Chronicle reviewer Melody Fury visited the undeniably gorgeous Pitchfork Pretty, and found the food worthy of the decor. While the restaurant is described as “Hill Country cuisine,” Fury noted that the label “understates the layers of whimsy, complexity, and attention to detail that the experience entails” from chef Max Snyder including the deft incorporation of ingredients like sambal and miso.
Fury particularly enjoyed the appetizers, like the buckwheat cornbread with honey butter, a “smoky velouté-like” gazpacho, and the pickled options:
A translucent slow-poached quail egg, pickled in champagne vinegar, rests on a tiny nest. The one-biter amuses the bouche with acidic sharpness, mellowed out by the crispy leeks. Following the pickle theme, the unremarkable-sounding beer-pickled cucumbers & mushrooms delights as an attractive and surprisingly cohesive combination of crunchy cucumber, sliced pickles, charred shiitake and beech mushrooms, accented with serrano oil.
The “gorgeously marbled” beef rib served with “warm yeasty rolls” also received particular acclaim. Fury also visited in the morning. In between house-made bagels and lox, she found a new contender for best breakfast on the East Side, like with the steak ‘n eggs:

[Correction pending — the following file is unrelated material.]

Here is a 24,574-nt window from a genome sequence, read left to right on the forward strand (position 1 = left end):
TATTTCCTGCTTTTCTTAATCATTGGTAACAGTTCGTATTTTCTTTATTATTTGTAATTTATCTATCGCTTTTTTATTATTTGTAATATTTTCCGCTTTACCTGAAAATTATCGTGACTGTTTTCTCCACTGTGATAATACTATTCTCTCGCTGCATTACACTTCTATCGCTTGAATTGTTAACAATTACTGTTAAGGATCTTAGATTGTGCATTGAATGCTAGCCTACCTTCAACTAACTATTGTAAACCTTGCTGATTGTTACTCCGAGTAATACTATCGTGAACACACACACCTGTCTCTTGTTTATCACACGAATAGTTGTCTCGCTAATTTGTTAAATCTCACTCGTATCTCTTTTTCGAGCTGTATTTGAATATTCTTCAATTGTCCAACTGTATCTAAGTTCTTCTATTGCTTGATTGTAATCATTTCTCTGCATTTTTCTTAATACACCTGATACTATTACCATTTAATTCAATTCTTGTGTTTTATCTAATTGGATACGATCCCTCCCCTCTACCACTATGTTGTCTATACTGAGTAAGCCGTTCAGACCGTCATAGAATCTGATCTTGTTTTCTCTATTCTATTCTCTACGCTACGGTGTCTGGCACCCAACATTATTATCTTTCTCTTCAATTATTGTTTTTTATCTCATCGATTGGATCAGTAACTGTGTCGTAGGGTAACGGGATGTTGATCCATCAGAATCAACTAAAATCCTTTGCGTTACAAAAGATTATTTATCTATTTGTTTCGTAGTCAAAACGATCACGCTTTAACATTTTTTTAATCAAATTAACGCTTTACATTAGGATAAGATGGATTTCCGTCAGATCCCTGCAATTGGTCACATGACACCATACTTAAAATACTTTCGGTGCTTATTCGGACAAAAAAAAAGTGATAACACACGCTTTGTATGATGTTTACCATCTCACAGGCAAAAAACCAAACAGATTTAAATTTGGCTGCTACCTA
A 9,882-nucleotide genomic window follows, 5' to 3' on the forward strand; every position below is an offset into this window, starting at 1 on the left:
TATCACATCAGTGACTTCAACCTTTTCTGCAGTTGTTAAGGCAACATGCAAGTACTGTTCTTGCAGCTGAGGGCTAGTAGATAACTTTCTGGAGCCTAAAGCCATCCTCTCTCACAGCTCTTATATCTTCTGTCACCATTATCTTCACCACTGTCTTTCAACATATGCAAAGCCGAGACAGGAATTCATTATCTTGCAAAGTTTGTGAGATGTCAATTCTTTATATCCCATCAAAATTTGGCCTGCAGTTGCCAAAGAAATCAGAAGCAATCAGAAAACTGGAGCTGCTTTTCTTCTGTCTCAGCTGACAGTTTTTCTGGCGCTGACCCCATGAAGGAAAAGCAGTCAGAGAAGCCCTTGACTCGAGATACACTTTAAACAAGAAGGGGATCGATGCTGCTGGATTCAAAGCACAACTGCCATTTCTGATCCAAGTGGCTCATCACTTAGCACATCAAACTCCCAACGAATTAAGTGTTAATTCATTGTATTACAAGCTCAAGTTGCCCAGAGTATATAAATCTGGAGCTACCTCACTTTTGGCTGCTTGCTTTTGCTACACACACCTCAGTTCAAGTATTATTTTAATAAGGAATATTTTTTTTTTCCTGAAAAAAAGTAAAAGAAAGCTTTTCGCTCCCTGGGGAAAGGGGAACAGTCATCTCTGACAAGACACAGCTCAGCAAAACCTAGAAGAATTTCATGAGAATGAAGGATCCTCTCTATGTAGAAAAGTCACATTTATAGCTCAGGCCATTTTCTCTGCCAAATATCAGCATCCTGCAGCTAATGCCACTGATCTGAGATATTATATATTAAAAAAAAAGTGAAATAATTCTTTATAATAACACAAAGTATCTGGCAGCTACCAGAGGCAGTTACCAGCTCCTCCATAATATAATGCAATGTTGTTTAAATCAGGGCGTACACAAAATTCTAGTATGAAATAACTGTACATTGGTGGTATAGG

A hearty slab of chuck roast is cooked sous vide until medium rare, then seared. It's served with a deeply rendered veal jus, herbs from the garden, and home fries for good measure.
While she did have minor complaints about dense dumplings and plate temperatures, she still ends with high praise for the restaurant, noting that it raised the New American bar.
On the beverage end of things, Moira Muldoon at Austin Monthly visited closet-turned-bar Techo. Mi Madri’s rooftop mezcaleria is small, but still feels “dark and cool.” One trip with a friend led to a too smoky cocktail, and she wandered to the bar to request a replacement:
The bartender mentioned a mezcal with a hint of mint at the finish, and I nodded assent. He poured three-quarters of an ounce into a shallow ceramic cup and placed it on a cutting board with two slices of orange dipped in ancho-guajillo powder. The mezcal was lovely, and the oranges even more so.
Muldoon enjoyed her “sturdy” house margarita. She sadly missed the worm and grasshopper salts, and considers this an excuse to happily return to the mezcal bar.